Mancunian mornings see air quality plummet

While Manchester long ago shed its image as a polluted industrial city, early morning commuters are still having to deal with a less-than-healthy dose of pollution, according to a report published by the city's university this week.

As part of the wider CityFlux project, which measures and analyses air quality in cities throughout the EU, a team from the Centre of Academic Studies at the University of Manchester took samples along some of the city’s most congested streets.

They found that commuters inhale their biggest daily dose of harmful traffic fumes during the morning rush hour.

The analysis is currently at an early stage but should provide valuable data for other cities and also offer an insight into why pollutants should be at their peak early in the day, rather than during the evening rush hour.

The number crunching of the data collected during the study is continuing, and the full results are not expected to be published until at least the end of 2007.

Initial results, however, appear to show that harmful particles produced by vehicles stay trapped near to ground level during the morning rush hour.

Researchers have observed that in the middle of the day, warm bubbles of air rise up from the city streets.

This warm air lifts particles from vehicle exhausts away from the built environment.

But earlier in the morning the air is too cold to rise and the particles remain trapped at street level.

The research team hopes the mass of data they have collected during their study will give them a better picture of the type and level of harmful particles city dwellers are being exposed to.

They also hope to discover how and when particles are exported away from Manchester, what factors affect their distribution, and if chemical and physical reactions in the atmosphere affect the toxicity of the particles.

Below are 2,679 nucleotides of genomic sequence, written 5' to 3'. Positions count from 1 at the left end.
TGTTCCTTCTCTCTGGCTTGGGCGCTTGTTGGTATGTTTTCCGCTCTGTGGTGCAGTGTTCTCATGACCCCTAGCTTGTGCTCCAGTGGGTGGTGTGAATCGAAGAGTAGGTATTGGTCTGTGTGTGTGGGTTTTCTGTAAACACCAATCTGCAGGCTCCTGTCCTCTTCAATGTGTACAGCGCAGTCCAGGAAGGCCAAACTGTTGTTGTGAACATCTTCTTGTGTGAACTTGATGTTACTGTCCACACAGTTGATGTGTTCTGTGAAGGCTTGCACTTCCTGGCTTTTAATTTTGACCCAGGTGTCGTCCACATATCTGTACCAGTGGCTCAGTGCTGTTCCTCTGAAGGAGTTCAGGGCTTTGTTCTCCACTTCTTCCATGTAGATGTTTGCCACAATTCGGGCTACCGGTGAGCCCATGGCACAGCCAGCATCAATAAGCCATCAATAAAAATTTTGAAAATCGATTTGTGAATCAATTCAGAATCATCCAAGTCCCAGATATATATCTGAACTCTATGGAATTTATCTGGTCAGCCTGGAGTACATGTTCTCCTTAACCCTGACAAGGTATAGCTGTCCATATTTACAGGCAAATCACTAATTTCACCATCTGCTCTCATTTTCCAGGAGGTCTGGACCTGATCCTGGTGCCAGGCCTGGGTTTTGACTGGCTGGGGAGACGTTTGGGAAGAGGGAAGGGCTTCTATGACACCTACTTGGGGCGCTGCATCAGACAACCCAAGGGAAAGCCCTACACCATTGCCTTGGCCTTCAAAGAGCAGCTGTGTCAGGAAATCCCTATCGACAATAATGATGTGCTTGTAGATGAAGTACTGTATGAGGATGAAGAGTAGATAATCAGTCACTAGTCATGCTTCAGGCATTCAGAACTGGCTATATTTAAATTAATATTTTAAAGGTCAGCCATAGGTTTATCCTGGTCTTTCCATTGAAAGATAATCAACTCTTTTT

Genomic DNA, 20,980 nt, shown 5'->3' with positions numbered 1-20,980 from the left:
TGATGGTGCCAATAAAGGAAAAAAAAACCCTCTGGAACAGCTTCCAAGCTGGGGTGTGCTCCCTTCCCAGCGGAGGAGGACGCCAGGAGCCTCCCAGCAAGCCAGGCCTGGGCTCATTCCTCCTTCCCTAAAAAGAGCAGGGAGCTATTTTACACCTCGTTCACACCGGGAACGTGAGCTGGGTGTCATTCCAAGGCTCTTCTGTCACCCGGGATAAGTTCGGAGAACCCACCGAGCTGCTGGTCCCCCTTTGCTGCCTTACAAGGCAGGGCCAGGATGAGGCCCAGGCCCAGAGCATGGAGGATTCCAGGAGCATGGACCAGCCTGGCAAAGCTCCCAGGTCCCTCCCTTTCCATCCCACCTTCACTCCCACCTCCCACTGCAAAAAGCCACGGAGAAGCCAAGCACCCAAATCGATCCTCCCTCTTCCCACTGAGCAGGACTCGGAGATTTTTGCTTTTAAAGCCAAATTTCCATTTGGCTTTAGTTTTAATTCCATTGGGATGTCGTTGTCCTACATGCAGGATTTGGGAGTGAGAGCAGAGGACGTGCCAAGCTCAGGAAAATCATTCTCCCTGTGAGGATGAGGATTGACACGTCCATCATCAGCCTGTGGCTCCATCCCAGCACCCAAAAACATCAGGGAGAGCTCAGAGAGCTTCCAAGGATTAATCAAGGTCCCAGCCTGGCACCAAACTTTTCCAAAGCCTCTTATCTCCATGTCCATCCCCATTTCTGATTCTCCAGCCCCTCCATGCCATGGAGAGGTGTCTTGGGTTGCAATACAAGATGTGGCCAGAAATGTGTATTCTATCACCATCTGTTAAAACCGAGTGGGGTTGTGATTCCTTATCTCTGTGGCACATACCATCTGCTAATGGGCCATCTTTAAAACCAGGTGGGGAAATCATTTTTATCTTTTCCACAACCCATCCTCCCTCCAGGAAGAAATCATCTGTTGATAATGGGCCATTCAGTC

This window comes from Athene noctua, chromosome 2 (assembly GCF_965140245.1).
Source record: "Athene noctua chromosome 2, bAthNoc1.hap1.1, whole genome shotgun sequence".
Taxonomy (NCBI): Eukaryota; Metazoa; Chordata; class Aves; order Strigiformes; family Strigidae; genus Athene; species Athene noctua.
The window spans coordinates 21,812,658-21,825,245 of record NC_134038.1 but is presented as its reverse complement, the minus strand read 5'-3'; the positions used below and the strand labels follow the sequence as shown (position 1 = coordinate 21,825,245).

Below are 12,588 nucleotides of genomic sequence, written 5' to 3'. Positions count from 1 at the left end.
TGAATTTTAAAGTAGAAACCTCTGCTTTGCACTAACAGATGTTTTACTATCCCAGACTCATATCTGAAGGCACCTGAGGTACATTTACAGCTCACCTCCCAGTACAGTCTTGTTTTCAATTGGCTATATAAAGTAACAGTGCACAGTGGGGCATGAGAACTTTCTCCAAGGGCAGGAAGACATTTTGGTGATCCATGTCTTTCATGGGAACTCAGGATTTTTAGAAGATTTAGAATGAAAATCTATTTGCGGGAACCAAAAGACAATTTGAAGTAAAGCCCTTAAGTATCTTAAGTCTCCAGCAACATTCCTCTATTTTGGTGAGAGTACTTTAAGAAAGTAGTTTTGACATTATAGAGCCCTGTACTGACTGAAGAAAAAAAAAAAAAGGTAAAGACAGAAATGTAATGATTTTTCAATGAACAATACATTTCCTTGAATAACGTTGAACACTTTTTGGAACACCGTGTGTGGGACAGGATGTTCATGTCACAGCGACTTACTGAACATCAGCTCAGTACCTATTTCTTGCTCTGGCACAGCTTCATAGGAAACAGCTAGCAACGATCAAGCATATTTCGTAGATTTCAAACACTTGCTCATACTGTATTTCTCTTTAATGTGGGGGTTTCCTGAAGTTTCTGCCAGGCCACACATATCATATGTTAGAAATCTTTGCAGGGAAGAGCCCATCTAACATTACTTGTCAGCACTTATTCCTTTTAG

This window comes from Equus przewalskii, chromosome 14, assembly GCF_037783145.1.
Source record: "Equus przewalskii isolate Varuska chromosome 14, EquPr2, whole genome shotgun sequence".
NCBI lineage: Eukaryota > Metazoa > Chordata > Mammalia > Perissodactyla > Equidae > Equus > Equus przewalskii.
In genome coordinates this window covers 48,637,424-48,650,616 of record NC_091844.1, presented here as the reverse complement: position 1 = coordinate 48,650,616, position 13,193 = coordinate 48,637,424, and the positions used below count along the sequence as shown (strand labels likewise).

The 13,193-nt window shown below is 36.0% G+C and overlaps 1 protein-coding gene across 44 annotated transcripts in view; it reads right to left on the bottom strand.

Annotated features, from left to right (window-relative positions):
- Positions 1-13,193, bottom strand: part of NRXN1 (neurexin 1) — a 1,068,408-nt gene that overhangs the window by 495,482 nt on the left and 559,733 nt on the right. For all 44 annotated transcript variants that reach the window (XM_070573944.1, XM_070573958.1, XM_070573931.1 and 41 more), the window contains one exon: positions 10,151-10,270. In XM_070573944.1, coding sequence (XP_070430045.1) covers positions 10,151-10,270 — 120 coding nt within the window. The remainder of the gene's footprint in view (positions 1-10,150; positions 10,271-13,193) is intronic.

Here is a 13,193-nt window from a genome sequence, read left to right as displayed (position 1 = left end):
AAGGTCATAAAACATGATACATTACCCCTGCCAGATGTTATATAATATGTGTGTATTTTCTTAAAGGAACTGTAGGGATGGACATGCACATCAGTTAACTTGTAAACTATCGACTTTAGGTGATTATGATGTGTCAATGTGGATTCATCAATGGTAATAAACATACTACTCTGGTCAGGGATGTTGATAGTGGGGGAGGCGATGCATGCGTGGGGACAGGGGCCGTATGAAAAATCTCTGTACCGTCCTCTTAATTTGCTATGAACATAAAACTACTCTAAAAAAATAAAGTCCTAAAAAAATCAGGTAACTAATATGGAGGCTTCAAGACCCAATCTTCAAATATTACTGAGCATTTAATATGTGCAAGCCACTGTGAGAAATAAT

“Emissions like carbon dioxide affect the climate globally but other emissions are harmful to human health,” said the research team’s Dr Ian Longley. “They include gases like nitrogen dioxide but also microscopic particles.”

“These particles can be things like fine oily mists from vehicle exhausts and flecks of dust from tyres and brakes. Studies have shown that they have the greatest effect on our health.

“Analysis of the data is at an early stage and it’s going to be at least another year before we can present comprehensive findings. What we hope to end up with is a picture of the type and level of vehicle-related emissions Manchester is contributing to the atmosphere.

“The effect of particles on our climate, both locally and globally, is poorly understood compared to the effect of greenhouse gases.”

Weather conditions such as temperature and wind are known to have an effect on pollution levels, and so in addition to taking air samples at street level, the Manchester team set up equipment on rooftops to sample air as it rose and dispersed out of the city centre.

“While it’s true that pollution levels are decreasing in the city, much of this can be attributed to the fact people continue to buy new vehicles, which are being made more environmentally friendly by the manufacturers,” said Dr Longley.

“We must also be careful when looking at figures taken in 2003 because that was a very unusual year. The wind was much lighter than you would normally expect and it came largely from central Europe rather than the Atlantic. This led to unusually high levels of air pollution being recorded for that year but it could happen again any year in the future.

“Recent reports have also suggested that the level of sulphur dioxide has dropped in Manchester during this decade. That is true but the amount in the atmosphere of UK cities was negligible to start with, so you have to view it in context.

“What we really need to be looking at is the concentration of particles in the air, which has been dropping by about one per cent per year. That’s an improvement but not a plummet by any stretch of the imagination – and the improvement may now have stopped.”

Sam Bond

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